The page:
Amusing Monday: the true meaning of toiletry

“The flush toilet, more than any single invention, has ‘civilized’ us in a way that religion and law could never accomplish.” ― Thomas Lynch, “The Undertaking: Life Studies from the Dismal Trade”

In this country, we generally call them public “restrooms,” these places to go for relief involving bodily excretions. I’ve heard them called “washrooms” in Canada. Some people call them “bathrooms,” even when they have no tubs. But, obviously, their primary function is neither resting, nor washing, nor bathing.

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The English language seems a bit squeamish about labeling this place we all need to visit at times. Even before running water was common, we would venture to the “outhouse.” OK, so it was “out” there someplace, but it was hardly a house.

The word “toilet” originated not from the device used to eliminate waste nor from the room where this device was located. It came from the French toile, the word for “cloth,” which was draped over a lady’s or gentleman’s shoulders when their hair was being dressed, as explained by a Wikipedia. Eventually, the entire ensemble of the dressing table, mirror, powders and brushes came to be known as the toilette. As the article states:

“In the 19th century, apparently first in the United States, the word was adapted as a genteel euphemism for the room and the object as we know them now, perhaps following the French usage cabinet de toilette, much as “powder-room” may be coyly used today, and this has been linked to the introduction of public toilets — for example on railway trains, which required a plaque on the door.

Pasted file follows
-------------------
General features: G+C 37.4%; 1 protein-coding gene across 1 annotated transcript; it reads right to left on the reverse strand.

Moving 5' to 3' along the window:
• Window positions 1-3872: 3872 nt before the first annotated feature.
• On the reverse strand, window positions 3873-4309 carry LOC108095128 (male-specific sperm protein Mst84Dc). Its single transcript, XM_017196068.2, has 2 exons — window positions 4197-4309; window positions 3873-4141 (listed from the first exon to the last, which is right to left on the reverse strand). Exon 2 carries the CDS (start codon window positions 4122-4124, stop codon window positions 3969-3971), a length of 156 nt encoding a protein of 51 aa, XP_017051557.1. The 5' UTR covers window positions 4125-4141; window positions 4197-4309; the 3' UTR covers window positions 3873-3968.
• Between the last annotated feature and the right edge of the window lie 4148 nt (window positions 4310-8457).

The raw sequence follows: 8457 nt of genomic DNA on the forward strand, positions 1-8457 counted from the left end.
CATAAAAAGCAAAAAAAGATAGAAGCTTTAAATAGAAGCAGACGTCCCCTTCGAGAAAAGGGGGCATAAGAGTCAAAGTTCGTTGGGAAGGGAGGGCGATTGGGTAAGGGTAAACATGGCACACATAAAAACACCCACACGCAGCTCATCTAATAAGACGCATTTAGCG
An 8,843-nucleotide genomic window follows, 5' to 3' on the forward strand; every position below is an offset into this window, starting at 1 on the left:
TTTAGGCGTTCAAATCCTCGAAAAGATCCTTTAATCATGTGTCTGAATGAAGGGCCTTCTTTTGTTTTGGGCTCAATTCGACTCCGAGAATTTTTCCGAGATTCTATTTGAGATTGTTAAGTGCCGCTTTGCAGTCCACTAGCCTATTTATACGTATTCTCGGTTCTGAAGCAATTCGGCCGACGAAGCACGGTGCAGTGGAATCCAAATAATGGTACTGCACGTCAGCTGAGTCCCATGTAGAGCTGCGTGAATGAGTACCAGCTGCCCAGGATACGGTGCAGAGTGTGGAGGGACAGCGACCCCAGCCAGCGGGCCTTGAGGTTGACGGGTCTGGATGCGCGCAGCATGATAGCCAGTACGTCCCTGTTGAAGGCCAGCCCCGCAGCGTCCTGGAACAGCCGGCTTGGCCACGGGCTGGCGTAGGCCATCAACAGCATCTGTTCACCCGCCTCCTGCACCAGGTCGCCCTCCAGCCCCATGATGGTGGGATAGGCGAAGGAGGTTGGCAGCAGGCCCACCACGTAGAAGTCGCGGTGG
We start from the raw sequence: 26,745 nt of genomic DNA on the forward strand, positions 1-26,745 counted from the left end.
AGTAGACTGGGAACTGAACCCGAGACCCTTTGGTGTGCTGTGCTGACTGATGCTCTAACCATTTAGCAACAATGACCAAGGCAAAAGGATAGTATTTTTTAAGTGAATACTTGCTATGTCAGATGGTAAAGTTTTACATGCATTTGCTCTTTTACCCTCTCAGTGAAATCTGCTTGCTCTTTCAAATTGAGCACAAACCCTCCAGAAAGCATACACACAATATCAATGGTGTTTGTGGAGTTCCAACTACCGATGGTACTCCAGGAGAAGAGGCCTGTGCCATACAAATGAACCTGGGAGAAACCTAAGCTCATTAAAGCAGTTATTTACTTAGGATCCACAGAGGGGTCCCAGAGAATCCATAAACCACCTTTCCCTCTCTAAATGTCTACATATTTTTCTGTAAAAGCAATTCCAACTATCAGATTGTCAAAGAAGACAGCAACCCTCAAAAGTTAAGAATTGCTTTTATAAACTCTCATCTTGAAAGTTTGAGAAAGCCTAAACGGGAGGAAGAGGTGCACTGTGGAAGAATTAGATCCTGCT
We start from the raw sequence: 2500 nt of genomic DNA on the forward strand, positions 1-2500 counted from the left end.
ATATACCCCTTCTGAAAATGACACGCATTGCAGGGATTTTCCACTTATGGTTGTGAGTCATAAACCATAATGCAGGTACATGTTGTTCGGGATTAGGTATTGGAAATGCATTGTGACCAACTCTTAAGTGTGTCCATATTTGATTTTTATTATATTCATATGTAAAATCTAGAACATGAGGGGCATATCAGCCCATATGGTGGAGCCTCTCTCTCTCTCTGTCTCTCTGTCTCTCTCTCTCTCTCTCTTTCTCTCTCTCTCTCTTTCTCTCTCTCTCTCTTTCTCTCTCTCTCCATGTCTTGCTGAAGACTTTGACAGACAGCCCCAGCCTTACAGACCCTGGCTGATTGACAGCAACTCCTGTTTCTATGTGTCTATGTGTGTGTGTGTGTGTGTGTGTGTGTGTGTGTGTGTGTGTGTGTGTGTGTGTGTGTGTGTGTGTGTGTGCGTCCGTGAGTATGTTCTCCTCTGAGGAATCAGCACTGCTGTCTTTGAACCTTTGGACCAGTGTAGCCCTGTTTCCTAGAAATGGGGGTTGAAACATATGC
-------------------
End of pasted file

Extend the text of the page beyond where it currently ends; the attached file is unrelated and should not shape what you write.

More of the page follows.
“Vestiges of the original meaning continue to be reflected in terms such as ‘toiletries,’ ‘eau de toilette’ and ‘toiletry bag.’”

As a child, I remember being totally confused by the term “toilet water,” defined as “a scented liquid with a high alcohol content used in bathing or applied as a skin freshener.” (The Free Dictionary) My mom used the stuff, and I could never figure out why she preferred water from a toilet over a nice cologne.

As time went on, it appears the word “toilet” must have lost its genteel nature, as it now seems somewhat coarse to say, “I must go to the toilet.” Better, I suppose, than to invoke the name of an early entrepreneur of the flush toilet — one Thomas Crapper of London. I feel sorry for the poor bloke, whose name has become associated with things we would rather not mention.

Would you like to learn more about the words used to describe the private room that nobody wants to mention? “The Straight Dope,” a website that addresses all kinds of questions, wrote a concise treatise on the subject in 2009, explaining euphemisms such as “john,” “ladies’ room,” “latrine,” “loo,” and many others.

Then there are the signs — some humorous, some risqué — used to direct men in one door and women in another. “The Chive” website has collected 14 of these directional signs, including the one on this page.

I’ll leave you with two quotes related to this topic:

“Then came the time for the evening visit to the toilet, for which, in all likelihood, you had waited, all atremble, all day. How relieved, how eased, the whole world suddenly became! How the great questions all simplified themselves at the same instant—did you feel it?”
― Aleksandr Solzhenitsyn, “The Gulag Archipelago”

“We found the bathrooms, which were labeled ‘Aliens’ and ‘Femaliens.’
‘Finally,’ I said to J.Lo. ‘Here’s a bathroom you’re allowed to use.”

― Adam Rex, “The True Meaning of Smekday”

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